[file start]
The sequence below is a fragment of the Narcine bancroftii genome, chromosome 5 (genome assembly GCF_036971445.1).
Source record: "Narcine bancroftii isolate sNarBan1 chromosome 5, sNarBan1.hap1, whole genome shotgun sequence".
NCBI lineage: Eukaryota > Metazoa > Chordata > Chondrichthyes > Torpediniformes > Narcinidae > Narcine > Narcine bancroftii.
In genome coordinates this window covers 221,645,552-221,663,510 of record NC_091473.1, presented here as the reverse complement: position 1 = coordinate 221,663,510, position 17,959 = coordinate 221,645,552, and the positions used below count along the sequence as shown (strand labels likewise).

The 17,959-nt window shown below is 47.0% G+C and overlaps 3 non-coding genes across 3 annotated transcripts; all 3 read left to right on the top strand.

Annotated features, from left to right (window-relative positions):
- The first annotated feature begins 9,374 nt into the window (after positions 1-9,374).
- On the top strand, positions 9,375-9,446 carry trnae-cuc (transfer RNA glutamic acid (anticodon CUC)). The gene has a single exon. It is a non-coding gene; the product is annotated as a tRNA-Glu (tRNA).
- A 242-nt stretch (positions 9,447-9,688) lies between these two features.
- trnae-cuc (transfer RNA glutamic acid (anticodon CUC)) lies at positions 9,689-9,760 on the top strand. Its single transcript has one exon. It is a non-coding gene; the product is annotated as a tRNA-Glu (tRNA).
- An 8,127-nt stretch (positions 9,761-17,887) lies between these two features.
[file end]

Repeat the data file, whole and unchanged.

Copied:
The sequence below is a fragment of the Narcine bancroftii genome, chromosome 5 (genome assembly GCF_036971445.1).
Source record: "Narcine bancroftii isolate sNarBan1 chromosome 5, sNarBan1.hap1, whole genome shotgun sequence".
NCBI lineage: Eukaryota > Metazoa > Chordata > Chondrichthyes > Torpediniformes > Narcinidae > Narcine > Narcine bancroftii.
In genome coordinates this window covers 221,645,552-221,663,510 of record NC_091473.1, presented here as the reverse complement: position 1 = coordinate 221,663,510, position 17,959 = coordinate 221,645,552, and the positions used below count along the sequence as shown (strand labels likewise).

The 17,959-nt window shown below is 47.0% G+C and overlaps 3 non-coding genes across 3 annotated transcripts; all 3 read left to right on the top strand.

Annotated features, from left to right (window-relative positions):
- The first annotated feature begins 9,374 nt into the window (after positions 1-9,374).
- On the top strand, positions 9,375-9,446 carry trnae-cuc (transfer RNA glutamic acid (anticodon CUC)). The gene has a single exon. It is a non-coding gene; the product is annotated as a tRNA-Glu (tRNA).
- A 242-nt stretch (positions 9,447-9,688) lies between these two features.
- trnae-cuc (transfer RNA glutamic acid (anticodon CUC)) lies at positions 9,689-9,760 on the top strand. Its single transcript has one exon. It is a non-coding gene; the product is annotated as a tRNA-Glu (tRNA).
- An 8,127-nt stretch (positions 9,761-17,887) lies between these two features.